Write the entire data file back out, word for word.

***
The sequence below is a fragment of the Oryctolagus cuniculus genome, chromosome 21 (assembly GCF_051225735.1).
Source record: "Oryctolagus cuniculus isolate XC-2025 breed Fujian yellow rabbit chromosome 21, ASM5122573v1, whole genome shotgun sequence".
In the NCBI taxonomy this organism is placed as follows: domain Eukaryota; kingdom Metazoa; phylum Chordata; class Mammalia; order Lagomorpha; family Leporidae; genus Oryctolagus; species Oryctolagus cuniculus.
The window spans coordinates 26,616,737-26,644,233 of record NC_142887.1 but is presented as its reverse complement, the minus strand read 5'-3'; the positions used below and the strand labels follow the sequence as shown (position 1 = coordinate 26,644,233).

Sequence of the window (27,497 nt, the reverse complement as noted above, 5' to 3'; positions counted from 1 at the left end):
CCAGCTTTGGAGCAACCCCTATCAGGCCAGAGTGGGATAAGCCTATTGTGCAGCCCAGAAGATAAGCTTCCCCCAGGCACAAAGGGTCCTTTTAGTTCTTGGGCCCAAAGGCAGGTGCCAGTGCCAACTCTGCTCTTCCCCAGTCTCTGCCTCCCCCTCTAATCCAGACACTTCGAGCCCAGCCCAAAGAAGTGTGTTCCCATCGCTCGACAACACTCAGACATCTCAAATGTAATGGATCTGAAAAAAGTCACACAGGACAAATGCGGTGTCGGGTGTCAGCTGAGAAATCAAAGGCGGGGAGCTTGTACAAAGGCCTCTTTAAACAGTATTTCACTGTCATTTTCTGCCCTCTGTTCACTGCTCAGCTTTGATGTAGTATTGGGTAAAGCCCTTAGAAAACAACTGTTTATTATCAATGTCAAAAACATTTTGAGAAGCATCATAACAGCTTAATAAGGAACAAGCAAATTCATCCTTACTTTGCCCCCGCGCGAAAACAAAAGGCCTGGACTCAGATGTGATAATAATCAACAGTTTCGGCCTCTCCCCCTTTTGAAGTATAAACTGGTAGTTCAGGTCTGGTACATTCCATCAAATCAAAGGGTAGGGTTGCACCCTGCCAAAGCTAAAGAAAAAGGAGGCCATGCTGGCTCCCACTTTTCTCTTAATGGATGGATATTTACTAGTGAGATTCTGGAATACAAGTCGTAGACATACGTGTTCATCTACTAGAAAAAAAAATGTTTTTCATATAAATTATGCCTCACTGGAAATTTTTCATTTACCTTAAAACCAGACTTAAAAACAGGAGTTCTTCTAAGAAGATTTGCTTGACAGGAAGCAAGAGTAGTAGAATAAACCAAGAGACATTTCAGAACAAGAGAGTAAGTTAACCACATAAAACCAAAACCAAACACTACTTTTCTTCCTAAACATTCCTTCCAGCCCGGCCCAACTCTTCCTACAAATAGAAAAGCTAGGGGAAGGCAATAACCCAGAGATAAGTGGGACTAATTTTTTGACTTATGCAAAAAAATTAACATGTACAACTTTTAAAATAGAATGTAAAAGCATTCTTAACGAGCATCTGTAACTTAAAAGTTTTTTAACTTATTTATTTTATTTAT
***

The sequence below is a fragment of the Oryctolagus cuniculus genome, chromosome 21 (assembly GCF_051225735.1).
Source record: "Oryctolagus cuniculus isolate XC-2025 breed Fujian yellow rabbit chromosome 21, ASM5122573v1, whole genome shotgun sequence".
In the NCBI taxonomy this organism is placed as follows: domain Eukaryota; kingdom Metazoa; phylum Chordata; class Mammalia; order Lagomorpha; family Leporidae; genus Oryctolagus; species Oryctolagus cuniculus.
The window spans coordinates 26,616,737-26,644,233 of record NC_142887.1 but is presented as its reverse complement, the minus strand read 5'-3'; the positions used below and the strand labels follow the sequence as shown (position 1 = coordinate 26,644,233).

Sequence of the window (27,497 nt, the reverse complement as noted above, 5' to 3'; positions counted from 1 at the left end):
CCAGCTTTGGAGCAACCCCTATCAGGCCAGAGTGGGATAAGCCTATTGTGCAGCCCAGAAGATAAGCTTCCCCCAGGCACAAAGGGTCCTTTTAGTTCTTGGGCCCAAAGGCAGGTGCCAGTGCCAACTCTGCTCTTCCCCAGTCTCTGCCTCCCCCTCTAATCCAGACACTTCGAGCCCAGCCCAAAGAAGTGTGTTCCCATCGCTCGACAACACTCAGACATCTCAAATGTAATGGATCTGAAAAAAGTCACACAGGACAAATGCGGTGTCGGGTGTCAGCTGAGAAATCAAAGGCGGGGAGCTTGTACAAAGGCCTCTTTAAACAGTATTTCACTGTCATTTTCTGCCCTCTGTTCACTGCTCAGCTTTGATGTAGTATTGGGTAAAGCCCTTAGAAAACAACTGTTTATTATCAATGTCAAAAACATTTTGAGAAGCATCATAACAGCTTAATAAGGAACAAGCAAATTCATCCTTACTTTGCCCCCGCGCGAAAACAAAAGGCCTGGACTCAGATGTGATAATAATCAACAGTTTCGGCCTCTCCCCCTTTTGAAGTATAAACTGGTAGTTCAGGTCTGGTACATTCCATCAAATCAAAGGGTAGGGTTGCACCCTGCCAAAGCTAAAGAAAAAGGAGGCCATGCTGGCTCCCACTTTTCTCTTAATGGATGGATATTTACTAGTGAGATTCTGGAATACAAGTCGTAGACATACGTGTTCATCTACTAGAAAAAAAAATGTTTTTCATATAAATTATGCCTCACTGGAAATTTTTCATTTACCTTAAAACCAGACTTAAAAACAGGAGTTCTTCTAAGAAGATTTGCTTGACAGGAAGCAAGAGTAGTAGAATAAACCAAGAGACATTTCAGAACAAGAGAGTAAGTTAACCACATAAAACCAAAACCAAACACTACTTTTCTTCCTAAACATTCCTTCCAGCCCGGCCCAACTCTTCCTACAAATAGAAAAGCTAGGGGAAGGCAATAACCCAGAGATAAGTGGGACTAATTTTTTGACTTATGCAAAAAAATTAACATGTACAACTTTTAAAATAGAATGTAAAAGCATTCTTAACGAGCATCTGTAACTTAAAAGTTTTTTAACTTATTTATTTTATTTAT